• Abhi on September 4, 2009, 14:27 GMT

    Ananth, Raghav Bihani

    No need for such a complicated procedure. I’ve posted a comment on the previous blog towards the end. This covers most of the confusion, i.e. in the case of most batsmen the 2000s figures will be better than the 1990s. However, in the case of S.Waugh his 90s avg is 53.06 (89 matches), 18 100s. His 2000s avg. is 53.30(44 matches), 11 100s. But then his last year, 2003, yielded 996@76.61!! So taking his “last” 116 matches to mean that they yielded a consistent 58.09 does not really denote the correct picture. His best patch will be somewhere in between. So, as with most pre 2000s batsmen it will actually be a bunch of matches mid career, when at their peaks. Only in the case of the 90/2000s batsmen will you find figures improving in the 2000s irrespective of period of career. [[ Abhi There is no confusion nor a complicated procedure being suggested. You seem to be generalizing. Different batsmen have different career half formations. Otherwise how do you explain the two totally contrasting half patterns of Hayden and Younis Khan. Ananth: ]]

  • Raghav Bihani on September 4, 2009, 15:45 GMT

    Abhi,

    As Ananth has said this is not that complicated. And different players have different cycles. While Ananth has an excellent database and methods at his disposal, using simple cumulative and reverse cumulative averages one can do the exercise.

    The problem is that here I am using my judgement for the watershed moments rather than a formula. Statistical analysis should be fully objective, which I cannot do with cricinfo ony.

    Following is my demarkation for Ponting. M Inn NO Runs Avg 100s 30 47 4 1661 38.62 4 (First 30) 76 130 21 7387 67.77 28 (Middle) 30 52 1 2297 45.03 6 (Last 30)

    Notice that each period should be sufficiently large that it cannot be called a purple/lean patch. Thus one should avoid batches of 10-15 matches only where a player may have Bradmanesque figures. I think somewhere above 25 matches should be a cutoff to make a time period in a career. [[ Raghav I like the idea. However please have a look at the streaks article I had referred to earlier. It is titled "The highest peaks and lowest troughs in player careers" and it was published almost exactly an year back. there I have done a similar type of analysis. Ananth: ]]

  • Abhi on September 4, 2009, 16:11 GMT

    Well, here’s Hayden’s approx career graph: Debut -01/09/01: 31 matches @38.79 Thence -31/12/05: 57 matches @59.94 Thence-retirement: 25 matches @ 40.25

    Typical mid career bulge if you ask me. This 50:50 split is misleading. My point is that with most late 90s to 2000s batsmen you will probably find a mid 2000s bulge. But with most other batsmen of other eras you will probably get a bulge somewhere midcareer when aged between 28-34.

  • Raghav Bihani on September 4, 2009, 17:03 GMT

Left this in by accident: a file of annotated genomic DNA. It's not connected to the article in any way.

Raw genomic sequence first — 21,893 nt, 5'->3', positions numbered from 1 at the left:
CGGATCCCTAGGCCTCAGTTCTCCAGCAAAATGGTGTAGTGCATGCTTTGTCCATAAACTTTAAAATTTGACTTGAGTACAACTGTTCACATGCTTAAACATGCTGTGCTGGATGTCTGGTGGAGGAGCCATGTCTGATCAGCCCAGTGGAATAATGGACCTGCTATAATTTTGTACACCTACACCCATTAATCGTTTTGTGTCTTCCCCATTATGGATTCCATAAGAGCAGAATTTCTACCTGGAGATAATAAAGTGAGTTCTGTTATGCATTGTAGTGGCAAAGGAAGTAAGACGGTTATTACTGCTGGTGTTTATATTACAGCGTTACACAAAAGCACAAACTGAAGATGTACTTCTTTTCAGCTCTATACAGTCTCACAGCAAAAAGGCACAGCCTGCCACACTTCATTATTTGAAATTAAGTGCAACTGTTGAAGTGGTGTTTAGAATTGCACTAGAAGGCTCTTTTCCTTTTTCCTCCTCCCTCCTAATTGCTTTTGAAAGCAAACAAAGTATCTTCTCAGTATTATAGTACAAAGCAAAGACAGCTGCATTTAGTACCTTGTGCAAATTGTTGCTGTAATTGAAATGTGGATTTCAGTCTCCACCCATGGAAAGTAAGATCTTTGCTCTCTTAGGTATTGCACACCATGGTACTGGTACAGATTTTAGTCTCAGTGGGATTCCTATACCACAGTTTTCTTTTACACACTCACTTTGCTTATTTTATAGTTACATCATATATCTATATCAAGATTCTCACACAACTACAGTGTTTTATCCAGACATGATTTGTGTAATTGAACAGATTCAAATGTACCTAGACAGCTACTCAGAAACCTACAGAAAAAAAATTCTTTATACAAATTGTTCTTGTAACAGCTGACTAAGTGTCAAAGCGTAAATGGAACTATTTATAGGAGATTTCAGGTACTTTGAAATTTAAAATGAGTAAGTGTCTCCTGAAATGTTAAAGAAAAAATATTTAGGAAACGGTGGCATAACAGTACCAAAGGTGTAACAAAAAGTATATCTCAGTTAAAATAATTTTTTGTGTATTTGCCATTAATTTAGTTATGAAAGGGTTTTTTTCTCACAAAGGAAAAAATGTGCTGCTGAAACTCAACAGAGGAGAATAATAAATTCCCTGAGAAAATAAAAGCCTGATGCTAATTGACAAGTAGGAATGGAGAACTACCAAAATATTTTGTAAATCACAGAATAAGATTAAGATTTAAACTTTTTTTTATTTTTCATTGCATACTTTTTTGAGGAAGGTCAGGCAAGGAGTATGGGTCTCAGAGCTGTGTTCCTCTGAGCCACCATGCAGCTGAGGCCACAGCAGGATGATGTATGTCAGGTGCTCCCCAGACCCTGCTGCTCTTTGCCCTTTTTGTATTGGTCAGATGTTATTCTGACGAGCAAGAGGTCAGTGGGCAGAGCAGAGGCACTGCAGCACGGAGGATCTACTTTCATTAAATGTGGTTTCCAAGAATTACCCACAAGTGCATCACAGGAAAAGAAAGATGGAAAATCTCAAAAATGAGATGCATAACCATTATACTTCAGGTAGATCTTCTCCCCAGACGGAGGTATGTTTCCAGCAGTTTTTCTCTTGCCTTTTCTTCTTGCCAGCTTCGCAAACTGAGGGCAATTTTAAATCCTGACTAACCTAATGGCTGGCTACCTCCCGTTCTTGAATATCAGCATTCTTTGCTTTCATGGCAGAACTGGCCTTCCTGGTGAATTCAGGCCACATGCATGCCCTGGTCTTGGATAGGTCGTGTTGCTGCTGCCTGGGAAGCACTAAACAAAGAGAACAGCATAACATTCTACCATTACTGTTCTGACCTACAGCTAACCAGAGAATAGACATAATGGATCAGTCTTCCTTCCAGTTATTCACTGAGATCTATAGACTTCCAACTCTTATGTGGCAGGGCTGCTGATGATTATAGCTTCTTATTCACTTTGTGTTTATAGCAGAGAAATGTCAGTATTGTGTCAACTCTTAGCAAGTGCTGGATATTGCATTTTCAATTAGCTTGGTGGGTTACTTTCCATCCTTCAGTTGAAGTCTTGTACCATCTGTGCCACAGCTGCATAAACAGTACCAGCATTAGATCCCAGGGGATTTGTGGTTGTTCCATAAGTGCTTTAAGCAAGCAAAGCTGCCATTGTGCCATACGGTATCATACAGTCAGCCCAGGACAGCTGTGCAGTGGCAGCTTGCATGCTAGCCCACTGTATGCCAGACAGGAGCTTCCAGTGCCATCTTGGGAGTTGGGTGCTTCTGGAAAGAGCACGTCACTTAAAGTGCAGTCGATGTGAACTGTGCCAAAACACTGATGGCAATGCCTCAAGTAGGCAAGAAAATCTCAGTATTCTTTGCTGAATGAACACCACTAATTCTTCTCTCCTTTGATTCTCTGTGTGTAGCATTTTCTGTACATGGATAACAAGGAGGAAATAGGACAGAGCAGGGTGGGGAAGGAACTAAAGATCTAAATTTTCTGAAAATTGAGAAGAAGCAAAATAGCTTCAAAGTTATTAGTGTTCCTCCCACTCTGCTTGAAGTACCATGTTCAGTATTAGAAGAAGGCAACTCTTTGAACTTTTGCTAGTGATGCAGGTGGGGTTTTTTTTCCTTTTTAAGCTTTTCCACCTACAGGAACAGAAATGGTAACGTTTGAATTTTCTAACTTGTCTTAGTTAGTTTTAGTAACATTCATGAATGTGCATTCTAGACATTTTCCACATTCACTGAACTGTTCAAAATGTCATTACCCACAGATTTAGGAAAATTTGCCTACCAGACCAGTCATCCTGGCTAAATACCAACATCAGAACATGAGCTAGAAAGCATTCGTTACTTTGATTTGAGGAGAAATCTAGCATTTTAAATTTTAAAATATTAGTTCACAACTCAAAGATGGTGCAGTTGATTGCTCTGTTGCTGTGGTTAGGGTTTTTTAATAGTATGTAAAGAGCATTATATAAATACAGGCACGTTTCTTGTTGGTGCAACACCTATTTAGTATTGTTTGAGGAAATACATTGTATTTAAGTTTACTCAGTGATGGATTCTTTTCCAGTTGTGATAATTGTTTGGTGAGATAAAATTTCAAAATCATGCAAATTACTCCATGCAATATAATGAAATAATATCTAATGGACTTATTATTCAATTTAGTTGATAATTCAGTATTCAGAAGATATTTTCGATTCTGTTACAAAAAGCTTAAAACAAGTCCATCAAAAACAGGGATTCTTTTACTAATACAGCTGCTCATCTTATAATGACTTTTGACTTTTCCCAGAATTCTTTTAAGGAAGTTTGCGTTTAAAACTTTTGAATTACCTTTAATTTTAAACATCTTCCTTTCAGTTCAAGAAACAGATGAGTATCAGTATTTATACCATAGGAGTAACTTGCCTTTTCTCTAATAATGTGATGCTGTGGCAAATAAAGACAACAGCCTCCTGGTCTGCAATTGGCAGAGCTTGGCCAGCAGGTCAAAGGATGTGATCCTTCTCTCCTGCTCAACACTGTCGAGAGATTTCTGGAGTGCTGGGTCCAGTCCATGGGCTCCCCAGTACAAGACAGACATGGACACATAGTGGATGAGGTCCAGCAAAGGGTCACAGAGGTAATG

Excellent article on peaks and troughs. But I feel that 10-15 matches at superb figures (avg of 100+) are achieved by average players also. However maintaining even 60+ over 50 matches is done by the class acts.

    However on another note, when i went through the article I saw Ponting had a lean patch during innings 61-70. This made me go back to his numbers and revise my demarkation as below.

    M Inn NO Runs Avg 100s 45 71 8 2552 40.5 7 (First 45) 61 106 17 6496 72.99 25 (Middle) 30 52 1 2297 45.03 6 (Last 30)

    This is again the big problem. Stats analysis should be objective and I being subjective made a mistake. The average below 40 for the first 30 matches got me.

    This analysis (Instead of streaks/troughs this will be Golden Periods) should be for a very limited set of players (50 bat + 50 Bowl). Perhaps you can do the necessary calculation using your database (We always claim a metre given a cm). [[ Raghav This article was the equivalent of, say, the serve in Tennis. We will trade strokes and come to a conclusion. Both your and Abhi's work seems to me to indicate that the split should not be down the middle but rather a third and two-third. I will wait for other comments and, maybe, do a quick follow-up on these lines. Thanks to you and Abhi. Ananth: ]]

  • Russ on September 5, 2009, 0:56 GMT

    Ananth, luck needs no explanation. If Laker's '56 results were in the first half of his career, not the second, his numbers would be more than reversed (15.28 vs 31.99). The fact that he has significant variation over his career tells you no more and no less, than at one point in his career, he was blessed with a near perfect summer (weather having no small part to play in that result). Similar things could be said about just about every other difference mentioned above. The reason's might be to do with mid-career bulges, or changes in bowling attacks, or something else, but if so, those things should be tested empirically and properly. Examining the randomness of a player's career and proclaiming some insight into it is akin to reading chicken entrails.

    What the analysis shows is that (assuming the two halves of a career should be equal) the standard deviation of a player's average over more than 20 tests is around 25%. Even an established average is a poor predictor.

  • Ashik Uzzaman on September 5, 2009, 0:58 GMT

    It was specially interesting to see the data of batsmen in the 10000 clubs!Thanks Ananth.